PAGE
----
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“If there was one word that could be used to describe Ariana, it would be compassionate,” says her mom, Jeannine. “She genuinely cared about people, whether it was friends, family, teammates, or random acquaintances at school. Ariana was the type of individual who’d spend her free time helping others. Her teachers at school would typically see Ariana helping struggling students with their schoolwork, during her lunch and recess breaks.”

 Nine-year-old Ariana was also passionate about music, and enjoyed an eclectic playlist of country, classic and alternative rock, pop, rap, and Spanish-language songs, which she’d sing along to with her dad, Rodolfo.

 “By the time she was 8, she had been to three concerts,” Jeannine remembers. Ariana’s favorite band? Maroon 5.

 Just one day before Ariana’s 9th birthday, Jeannine and her husband got the news: their smart, calm, sweet daughter had leukemia. They decided to let Ariana enjoy her day before they shared the news and the plan for treatment at Packard Children’s.

 “She had a moment, but she didn’t let the news break her down,” Jeannine says. “She still wanted to do things and be active.”

 During Ariana’s inpatient stay at the Bass Center for Childhood Cancer and Blood Diseases, she could be found upstairs doing art and reading at the Hospital School. She would Facetime with friends who couldn’t come and visit and would walk around the hospital, exploring. Ariana decided to embrace life, regardless of her circumstances.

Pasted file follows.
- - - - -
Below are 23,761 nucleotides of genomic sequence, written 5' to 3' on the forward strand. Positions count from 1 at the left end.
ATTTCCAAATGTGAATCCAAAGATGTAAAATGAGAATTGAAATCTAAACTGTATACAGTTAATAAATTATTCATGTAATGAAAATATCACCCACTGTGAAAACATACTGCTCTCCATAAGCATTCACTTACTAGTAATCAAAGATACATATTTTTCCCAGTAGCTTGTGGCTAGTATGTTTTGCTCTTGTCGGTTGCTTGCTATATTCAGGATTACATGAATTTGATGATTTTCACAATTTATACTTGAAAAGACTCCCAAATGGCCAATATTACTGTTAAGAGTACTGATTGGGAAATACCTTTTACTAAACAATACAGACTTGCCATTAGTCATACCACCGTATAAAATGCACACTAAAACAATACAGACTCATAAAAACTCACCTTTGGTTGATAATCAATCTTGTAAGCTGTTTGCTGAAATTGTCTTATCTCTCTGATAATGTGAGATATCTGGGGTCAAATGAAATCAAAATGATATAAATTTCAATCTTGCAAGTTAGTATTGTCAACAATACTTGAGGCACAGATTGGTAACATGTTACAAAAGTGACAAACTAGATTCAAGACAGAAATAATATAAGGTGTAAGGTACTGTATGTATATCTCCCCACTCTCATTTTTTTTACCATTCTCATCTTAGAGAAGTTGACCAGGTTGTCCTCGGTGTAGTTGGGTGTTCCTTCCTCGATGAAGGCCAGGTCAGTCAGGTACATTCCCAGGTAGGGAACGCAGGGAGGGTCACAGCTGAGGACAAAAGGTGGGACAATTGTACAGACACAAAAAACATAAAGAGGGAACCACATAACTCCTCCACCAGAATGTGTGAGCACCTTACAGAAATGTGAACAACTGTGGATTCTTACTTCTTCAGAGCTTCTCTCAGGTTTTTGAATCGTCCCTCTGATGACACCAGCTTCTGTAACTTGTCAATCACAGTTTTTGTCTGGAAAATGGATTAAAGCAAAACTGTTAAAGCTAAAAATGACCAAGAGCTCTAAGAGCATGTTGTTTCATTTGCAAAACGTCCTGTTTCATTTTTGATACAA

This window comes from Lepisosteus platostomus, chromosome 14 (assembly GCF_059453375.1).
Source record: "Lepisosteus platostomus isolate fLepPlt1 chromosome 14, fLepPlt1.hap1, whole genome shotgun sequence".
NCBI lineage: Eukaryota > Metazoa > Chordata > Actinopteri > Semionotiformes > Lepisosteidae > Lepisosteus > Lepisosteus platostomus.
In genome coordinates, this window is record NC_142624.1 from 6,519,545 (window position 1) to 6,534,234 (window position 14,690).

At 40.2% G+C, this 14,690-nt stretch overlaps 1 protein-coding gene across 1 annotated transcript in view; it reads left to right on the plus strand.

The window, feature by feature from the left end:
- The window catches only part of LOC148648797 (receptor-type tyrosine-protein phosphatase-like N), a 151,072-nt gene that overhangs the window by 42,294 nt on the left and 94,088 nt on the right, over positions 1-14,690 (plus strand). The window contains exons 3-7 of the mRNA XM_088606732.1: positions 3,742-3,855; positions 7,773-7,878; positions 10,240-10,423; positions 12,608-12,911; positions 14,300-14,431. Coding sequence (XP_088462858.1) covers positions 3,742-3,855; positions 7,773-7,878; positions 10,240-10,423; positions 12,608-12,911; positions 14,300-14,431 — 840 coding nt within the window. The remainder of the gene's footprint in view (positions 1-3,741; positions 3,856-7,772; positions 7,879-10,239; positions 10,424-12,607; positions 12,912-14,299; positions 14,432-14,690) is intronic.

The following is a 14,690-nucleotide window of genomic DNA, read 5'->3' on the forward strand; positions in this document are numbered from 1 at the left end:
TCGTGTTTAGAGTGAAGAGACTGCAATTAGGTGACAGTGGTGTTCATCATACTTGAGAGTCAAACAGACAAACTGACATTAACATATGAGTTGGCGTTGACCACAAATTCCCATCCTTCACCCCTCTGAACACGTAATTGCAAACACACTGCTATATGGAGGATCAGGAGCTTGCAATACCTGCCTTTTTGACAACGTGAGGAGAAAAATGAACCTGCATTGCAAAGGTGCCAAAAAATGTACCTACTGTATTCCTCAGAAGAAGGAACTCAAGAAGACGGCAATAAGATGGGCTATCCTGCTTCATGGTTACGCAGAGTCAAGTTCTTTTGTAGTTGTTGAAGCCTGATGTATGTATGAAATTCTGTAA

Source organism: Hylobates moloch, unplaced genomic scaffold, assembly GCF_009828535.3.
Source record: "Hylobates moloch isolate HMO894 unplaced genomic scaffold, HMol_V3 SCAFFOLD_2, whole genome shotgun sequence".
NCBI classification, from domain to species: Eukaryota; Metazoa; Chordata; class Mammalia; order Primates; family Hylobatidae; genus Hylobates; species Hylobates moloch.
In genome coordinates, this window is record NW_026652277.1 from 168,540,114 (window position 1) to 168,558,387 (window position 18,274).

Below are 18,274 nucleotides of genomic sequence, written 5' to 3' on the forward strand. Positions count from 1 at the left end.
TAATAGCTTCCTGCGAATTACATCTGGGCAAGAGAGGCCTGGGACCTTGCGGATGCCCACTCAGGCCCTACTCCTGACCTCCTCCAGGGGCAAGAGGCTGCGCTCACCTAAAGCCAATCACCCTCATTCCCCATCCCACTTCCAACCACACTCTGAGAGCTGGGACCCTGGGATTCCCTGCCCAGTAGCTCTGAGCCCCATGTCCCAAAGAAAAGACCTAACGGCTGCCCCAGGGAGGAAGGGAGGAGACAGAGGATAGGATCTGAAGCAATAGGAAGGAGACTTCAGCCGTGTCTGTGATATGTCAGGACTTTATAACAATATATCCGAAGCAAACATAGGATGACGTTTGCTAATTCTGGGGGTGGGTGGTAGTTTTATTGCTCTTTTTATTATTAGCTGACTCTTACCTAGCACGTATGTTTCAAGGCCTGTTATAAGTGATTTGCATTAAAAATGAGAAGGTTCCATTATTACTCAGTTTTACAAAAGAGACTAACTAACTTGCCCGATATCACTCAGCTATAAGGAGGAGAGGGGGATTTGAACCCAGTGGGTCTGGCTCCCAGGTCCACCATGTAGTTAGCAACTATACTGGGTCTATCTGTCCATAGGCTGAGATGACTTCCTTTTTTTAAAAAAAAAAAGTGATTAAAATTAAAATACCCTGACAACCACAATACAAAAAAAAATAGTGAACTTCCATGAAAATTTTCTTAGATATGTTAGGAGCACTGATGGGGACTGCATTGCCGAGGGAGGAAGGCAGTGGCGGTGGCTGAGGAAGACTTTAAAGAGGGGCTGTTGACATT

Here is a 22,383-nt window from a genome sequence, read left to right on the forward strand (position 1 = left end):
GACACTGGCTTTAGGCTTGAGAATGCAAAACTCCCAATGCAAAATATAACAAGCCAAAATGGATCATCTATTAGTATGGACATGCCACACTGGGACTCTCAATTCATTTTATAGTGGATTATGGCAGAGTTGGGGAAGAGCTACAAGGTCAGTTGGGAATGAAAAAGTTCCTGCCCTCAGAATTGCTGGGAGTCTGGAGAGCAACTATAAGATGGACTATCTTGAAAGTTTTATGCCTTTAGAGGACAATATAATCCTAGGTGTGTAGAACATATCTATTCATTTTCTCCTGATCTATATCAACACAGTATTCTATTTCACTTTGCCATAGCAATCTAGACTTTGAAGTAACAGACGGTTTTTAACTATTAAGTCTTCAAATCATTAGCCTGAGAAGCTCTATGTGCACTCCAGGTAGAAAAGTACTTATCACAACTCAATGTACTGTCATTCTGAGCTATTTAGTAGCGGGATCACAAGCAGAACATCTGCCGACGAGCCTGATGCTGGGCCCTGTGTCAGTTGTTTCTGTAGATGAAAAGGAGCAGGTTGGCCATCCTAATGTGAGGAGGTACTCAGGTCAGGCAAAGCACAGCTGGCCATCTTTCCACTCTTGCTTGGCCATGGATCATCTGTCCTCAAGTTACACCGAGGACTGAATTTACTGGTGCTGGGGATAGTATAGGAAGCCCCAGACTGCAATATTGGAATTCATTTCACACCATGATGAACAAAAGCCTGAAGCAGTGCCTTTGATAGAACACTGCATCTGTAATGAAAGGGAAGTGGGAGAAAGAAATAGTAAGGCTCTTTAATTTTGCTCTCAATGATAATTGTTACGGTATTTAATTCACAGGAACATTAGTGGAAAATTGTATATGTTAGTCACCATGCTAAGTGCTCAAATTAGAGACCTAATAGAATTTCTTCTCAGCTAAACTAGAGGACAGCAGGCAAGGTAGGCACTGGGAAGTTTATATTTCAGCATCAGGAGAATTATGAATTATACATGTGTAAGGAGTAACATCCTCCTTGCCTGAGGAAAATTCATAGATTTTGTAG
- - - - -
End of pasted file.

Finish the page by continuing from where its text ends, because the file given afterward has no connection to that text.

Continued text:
Treatment had just started—Ariana received chemotherapy and was able to return home and receive care as an outpatient at the Bass Center—when she woke up one morning with a terrible fever. Ariana’s condition deteriorated, and she was admitted to our pediatric intensive care unit (PICU). Just four days later, Ariana went into cardiac arrest and passed away. Her family and care team were devastated.

 Social workers and our Family Guidance and Bereavement Program were there for Ariana’s family. They provided the family with a box of mementos and connected them with grief counselors.

 “We will be forever grateful to the care team at the Bass Center and in the PICU,” Jeannine says. “And our social worker, Shionda, was there and able to guide us through when we didn’t know what to do or what to ask.”

 Every year, Summer Scamper serves as an opportunity for the Family Guidance and Bereavement Program to fundraise in honor of families like Ariana’s. We’re deeply grateful for everyone who Scampers.

Ariana was a Packard Children’s patient for a total of 22 days, a relatively short time, but her care team had a profound impact on Jeannine, Rodolfo, and Ariana’s brother, Izaiah.

 “Shionda was there for us, even after we lost Ariana,” Jeannine says. “She showed me that my daughter mattered.”

 After Ariana’s passing, her parents and brother attended grief counseling, and recently Rodolfo has found comfort in a father’s group organized by Family Guidance and Bereavement. This May marked three years since Ariana’s passing, but her memory lives on.

 The family has attended the Family Guidance and Bereavement Program’s Annual Day of Remembrance twice and enjoyed reconnecting with members of Ariana’s care team.

 Ariana loved school and art and played third base for her softball team, the Spartan Stingers. Jeannine describes Ariana as “a leader on her team. It came naturally to her, keeping her teammates positive throughout the games. Her coaches called her a gentle giant!”

 We are honored to have Ariana’s family and friends with us at Scamper this year, and you’ll see their family pictured on a mile marker on the race course and in the Family Festival.

Ariana is #WhyWeScamper.

Register to Scamper and support care, comfort, and cure for more kids like Ariana.